Science is knowledge about or study of the natural world based on facts learned through experiments and observation. Marketing is the activity, set of institutions, and processes for creating, communicating, delivering, and exchanging offerings that have value.
Today we are going to discuss how we can use science to be better marketers by applying the scientific method to our digital marketing, ensuring an objective, standardized approach to our campaigns and minimizing the influence of our own biases.
We are in a digital world; data is everywhere but are we using this data properly?
Too often marketers – myself included – use data to prove an existing hypothesis. We have (or believe we have) the answers and are searching for the data to support our claims.
It’s too easy to have a theory and go out looking for data to prove the theory. Instead, we should use data to make observations and ask questions.
Then we can form a hypothesis, conduct an experiment to test this hypothesis, and use the experiment results to determine a conclusion.
Before we get started here are some key foundations of the scientific method:
- All hypothesis must be testable and falsifiable.
- Research should involve both deductive and inductive reasoning.
- An experiment must include a dependent and independent variable.
- An experiment must include an experimental group and a control group.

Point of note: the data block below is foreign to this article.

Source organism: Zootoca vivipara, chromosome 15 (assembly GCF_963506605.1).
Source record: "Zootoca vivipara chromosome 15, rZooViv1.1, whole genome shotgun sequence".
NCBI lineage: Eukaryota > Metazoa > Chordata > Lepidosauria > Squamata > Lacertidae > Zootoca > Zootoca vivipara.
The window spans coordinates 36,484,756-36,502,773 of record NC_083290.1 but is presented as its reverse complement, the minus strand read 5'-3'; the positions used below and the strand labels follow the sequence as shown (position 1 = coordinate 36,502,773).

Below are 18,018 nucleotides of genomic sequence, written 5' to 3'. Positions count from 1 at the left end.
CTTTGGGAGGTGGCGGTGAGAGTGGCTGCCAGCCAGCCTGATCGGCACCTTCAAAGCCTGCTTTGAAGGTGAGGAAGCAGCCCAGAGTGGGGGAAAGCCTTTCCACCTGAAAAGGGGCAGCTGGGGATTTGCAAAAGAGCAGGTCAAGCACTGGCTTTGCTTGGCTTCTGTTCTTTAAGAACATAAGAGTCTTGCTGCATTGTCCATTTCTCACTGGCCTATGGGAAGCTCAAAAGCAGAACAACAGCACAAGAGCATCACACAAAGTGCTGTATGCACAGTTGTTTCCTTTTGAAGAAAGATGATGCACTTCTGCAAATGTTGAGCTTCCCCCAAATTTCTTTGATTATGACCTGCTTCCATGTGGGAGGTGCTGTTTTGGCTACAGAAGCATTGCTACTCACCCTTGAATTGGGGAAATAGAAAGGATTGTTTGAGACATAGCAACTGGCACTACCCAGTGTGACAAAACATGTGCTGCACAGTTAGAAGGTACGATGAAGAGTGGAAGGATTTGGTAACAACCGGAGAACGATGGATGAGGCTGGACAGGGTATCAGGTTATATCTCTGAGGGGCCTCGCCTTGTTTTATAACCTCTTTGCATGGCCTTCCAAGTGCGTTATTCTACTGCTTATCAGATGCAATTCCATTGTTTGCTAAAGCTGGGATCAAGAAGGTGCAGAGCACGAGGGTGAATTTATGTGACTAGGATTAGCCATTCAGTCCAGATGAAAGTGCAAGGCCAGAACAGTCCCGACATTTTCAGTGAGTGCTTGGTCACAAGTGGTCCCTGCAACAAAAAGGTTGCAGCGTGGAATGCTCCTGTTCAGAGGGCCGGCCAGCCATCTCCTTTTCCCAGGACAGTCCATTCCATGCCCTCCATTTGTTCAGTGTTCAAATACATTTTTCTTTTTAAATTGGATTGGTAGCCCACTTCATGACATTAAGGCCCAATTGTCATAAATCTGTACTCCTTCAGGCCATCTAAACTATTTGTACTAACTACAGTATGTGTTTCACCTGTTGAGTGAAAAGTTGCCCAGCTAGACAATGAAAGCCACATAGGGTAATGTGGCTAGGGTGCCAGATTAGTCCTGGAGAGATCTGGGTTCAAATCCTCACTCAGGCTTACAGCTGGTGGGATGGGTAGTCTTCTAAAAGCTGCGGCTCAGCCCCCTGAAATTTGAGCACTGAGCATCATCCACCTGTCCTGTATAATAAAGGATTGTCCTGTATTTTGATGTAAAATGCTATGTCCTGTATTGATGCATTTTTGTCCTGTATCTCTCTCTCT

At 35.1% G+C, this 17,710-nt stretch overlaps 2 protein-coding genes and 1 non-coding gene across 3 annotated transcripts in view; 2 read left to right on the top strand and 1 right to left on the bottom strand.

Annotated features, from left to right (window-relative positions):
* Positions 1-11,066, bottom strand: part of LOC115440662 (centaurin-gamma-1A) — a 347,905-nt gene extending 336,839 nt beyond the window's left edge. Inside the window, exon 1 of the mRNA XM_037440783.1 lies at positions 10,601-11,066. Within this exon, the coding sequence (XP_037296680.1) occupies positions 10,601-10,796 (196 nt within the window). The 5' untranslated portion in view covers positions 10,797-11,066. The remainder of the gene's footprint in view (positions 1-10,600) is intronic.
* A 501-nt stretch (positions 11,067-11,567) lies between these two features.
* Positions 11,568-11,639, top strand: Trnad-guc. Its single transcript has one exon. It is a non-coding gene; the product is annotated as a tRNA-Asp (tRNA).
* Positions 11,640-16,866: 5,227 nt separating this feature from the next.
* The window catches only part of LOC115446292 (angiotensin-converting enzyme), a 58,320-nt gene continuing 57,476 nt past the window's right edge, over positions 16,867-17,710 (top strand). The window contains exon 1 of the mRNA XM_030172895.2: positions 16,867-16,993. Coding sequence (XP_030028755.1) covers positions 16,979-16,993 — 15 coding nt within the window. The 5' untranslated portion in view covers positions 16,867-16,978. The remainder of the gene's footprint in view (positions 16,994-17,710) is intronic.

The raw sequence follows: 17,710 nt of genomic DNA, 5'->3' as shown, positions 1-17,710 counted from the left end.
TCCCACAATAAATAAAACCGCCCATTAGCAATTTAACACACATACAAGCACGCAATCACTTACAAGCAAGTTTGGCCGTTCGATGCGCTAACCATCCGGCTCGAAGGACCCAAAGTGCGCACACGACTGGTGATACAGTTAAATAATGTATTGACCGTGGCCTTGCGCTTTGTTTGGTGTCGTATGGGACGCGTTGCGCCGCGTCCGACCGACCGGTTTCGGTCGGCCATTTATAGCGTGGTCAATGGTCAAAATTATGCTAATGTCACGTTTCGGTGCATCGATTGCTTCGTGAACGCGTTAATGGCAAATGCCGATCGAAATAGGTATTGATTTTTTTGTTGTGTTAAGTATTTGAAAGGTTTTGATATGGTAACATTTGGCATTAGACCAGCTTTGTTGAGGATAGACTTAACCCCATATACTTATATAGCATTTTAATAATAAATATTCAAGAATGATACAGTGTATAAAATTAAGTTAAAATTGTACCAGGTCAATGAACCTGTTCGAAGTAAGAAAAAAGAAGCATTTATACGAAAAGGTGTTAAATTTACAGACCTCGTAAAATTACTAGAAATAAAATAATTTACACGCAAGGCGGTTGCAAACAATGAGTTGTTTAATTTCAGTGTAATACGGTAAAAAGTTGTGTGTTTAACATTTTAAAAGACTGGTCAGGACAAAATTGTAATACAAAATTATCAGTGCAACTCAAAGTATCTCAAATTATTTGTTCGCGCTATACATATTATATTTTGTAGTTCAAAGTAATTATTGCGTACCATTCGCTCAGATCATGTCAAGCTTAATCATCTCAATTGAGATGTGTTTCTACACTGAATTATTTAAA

Below we will go through each step to the scientific method, how to apply this to your digital marketing, and the tools available to help you.
*Note: we will go through an example related to PPC advertising, but this approach can be applied to all areas of marketing and business.
Make Observations and Formulate a Question
This may be the most crucial step, but is also the step most often overlooked by marketers.
As marketers, we are always on top of the latest trends, keeping tabs on our KPIs, and constantly launching new campaigns or tweaking the ones already running. We have our hypothesis on why things are the way they are then go out looking for data to support our claim.
We need to make observations, ask questions, and really understand why things are happening before we form our hypothesis – or worse, jump to conclusions. This step allows us to make observations, identify a problem (or opportunity), and formulate relevant questions.
Example: We notice declining click and lead volume in one of our search campaigns. Further observations see our average position, click-through rate, and total impressions have significantly decreased, but our conversion rate and cost per click have only slightly dropped causing our cost per lead to increase. Initially we might see the increasing cost per lead and lower our bid, or exclude certain segments of our audience, but a closer look at the data helps us formulate the right questions. Instead of asking how we can lower our CPA we need to ask why do we have fewer impressions than we did before? How can we increase campaign delivery and click-through rate? Did anything change competitively or within AdWords?
Do Background Research and Gather Facts
Conducting background research and gathering facts can take many forms.